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OPINION: National Broadband Network rollout proving to be a costly failure

IN April 2009, the Rudd-Gillard government announced its plans to build the National Broadband Network.

The fibre-optic network is supposed to pass 12.2 million premises around Australia by 2021.

More than three years later, as at June 30, 2012, it had passed just 38,914 – less than one third of 1 per cent towards the finish line.

Yet NBN Co’s corporate plan, issued in December 2010, promised to pass 317,000 premises by June 30, 2012. Another comparison: in 1994, Telstra announced it would build a national hybrid fibre coax network. By June 1997, three years on, the network passed 2.1 million homes.

NBN is doing equally badly on the number of services being delivered. There were 3867 fibre services in operation as at June 30, 2012; the corporate plan promised 137,000.

More recent disclosures at estimates hearings in October show little improvement. One component of the fibre rollout, brownfields, had risen from 29,000 in June to 32,295 and fibre services in operation were at 6400.

Broadband Minister Stephen Conroy and NBN Co have tried every trick in the book to disguise the poor performance. They abandoned the original corporate plan and issued a new one in August this year. The goal of 317,000 premises passed by June this year was changed to 39,000.

The goals for later years also dropped sharply. Originally the network was to pass 1.27 million premises by June 30 next year; that has fallen to 341,000.

Next, they made comparisons as difficult as possible. The original corporate plan gave target numbers for five different categories of premises: three types of fibre, wireless and satellite. The new plan, and the 2011-12 annual report released recently, now gives numbers for two types of fibre and a merged number for wireless and satellite.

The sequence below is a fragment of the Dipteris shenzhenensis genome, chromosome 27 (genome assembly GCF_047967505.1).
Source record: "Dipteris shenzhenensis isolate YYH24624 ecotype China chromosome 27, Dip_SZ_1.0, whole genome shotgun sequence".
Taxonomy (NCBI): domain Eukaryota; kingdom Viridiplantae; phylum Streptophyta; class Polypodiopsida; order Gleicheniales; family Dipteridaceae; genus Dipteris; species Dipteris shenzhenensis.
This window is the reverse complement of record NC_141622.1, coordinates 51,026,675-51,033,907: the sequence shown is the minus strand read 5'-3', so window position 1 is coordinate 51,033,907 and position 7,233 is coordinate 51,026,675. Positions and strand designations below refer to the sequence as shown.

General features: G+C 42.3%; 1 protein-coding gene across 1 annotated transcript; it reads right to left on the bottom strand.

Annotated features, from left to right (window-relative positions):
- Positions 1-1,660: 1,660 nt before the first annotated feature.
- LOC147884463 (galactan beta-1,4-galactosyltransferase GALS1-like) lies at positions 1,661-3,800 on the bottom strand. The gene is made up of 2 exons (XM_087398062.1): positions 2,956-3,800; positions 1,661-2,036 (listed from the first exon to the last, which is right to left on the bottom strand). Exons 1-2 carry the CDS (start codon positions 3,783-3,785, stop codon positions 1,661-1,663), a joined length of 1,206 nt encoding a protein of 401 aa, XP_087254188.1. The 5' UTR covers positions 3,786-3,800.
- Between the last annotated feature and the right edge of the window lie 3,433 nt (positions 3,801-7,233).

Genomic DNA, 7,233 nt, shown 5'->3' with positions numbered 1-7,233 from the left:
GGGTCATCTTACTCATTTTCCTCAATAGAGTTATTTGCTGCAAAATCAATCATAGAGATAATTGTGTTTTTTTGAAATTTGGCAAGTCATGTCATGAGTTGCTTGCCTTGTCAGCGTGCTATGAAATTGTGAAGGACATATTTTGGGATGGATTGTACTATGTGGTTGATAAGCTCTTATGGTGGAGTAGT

Third, they tried to shift attention away from hard numbers by introducing a new statistic: premises where there is construction commenced or completed. NBN Co’s March 2012 media release promised that by 2015 “construction of the fibre optic component of the network will be under way or completed in areas containing 3.5 million premises”.

This statistic – which is not used by private sector telecommunications companies such as Telstra and Optus – is meaningless. They count a home as having construction commenced from the moment a contract instruction is issued to the contractor.

But several further steps are required, including the Telstra commencement notice and the final contract instruction. On average, it will be 12 months before the work is completed. A fourth trick is to quote total subscriber numbers across fibre, wireless and satellite.

At the October estimates hearing, NBN Co said it had 24,000 customers. But of these, 17,000 were on satellite – and more than half of them were customers of an existing government program, dating back to Howard government days, to subsidise satellite broadband in rural and remote areas.

The rollout is chewing up taxpayers’ money at an alarming rate. By June 30 this year, $2.832 billion of taxpayers’ money had been put into NBN as equity; of that more than $900 million had vapourised in three years of accumulated losses. (In 2011-12 alone, NBN Co lost $520m.)

Total equity contributions – entirely taxpayer funded – are projected to reach $30.4bn by 2021. This is almost $3bn more than the Rudd-Gillard government had previously disclosed.

NBN Co is splashing around money with abandon. It pays extremely generous salaries. Average remuneration cost per head was $172,000 in 2011-12, more than 50 per cent higher than the comparable figure at Telstra.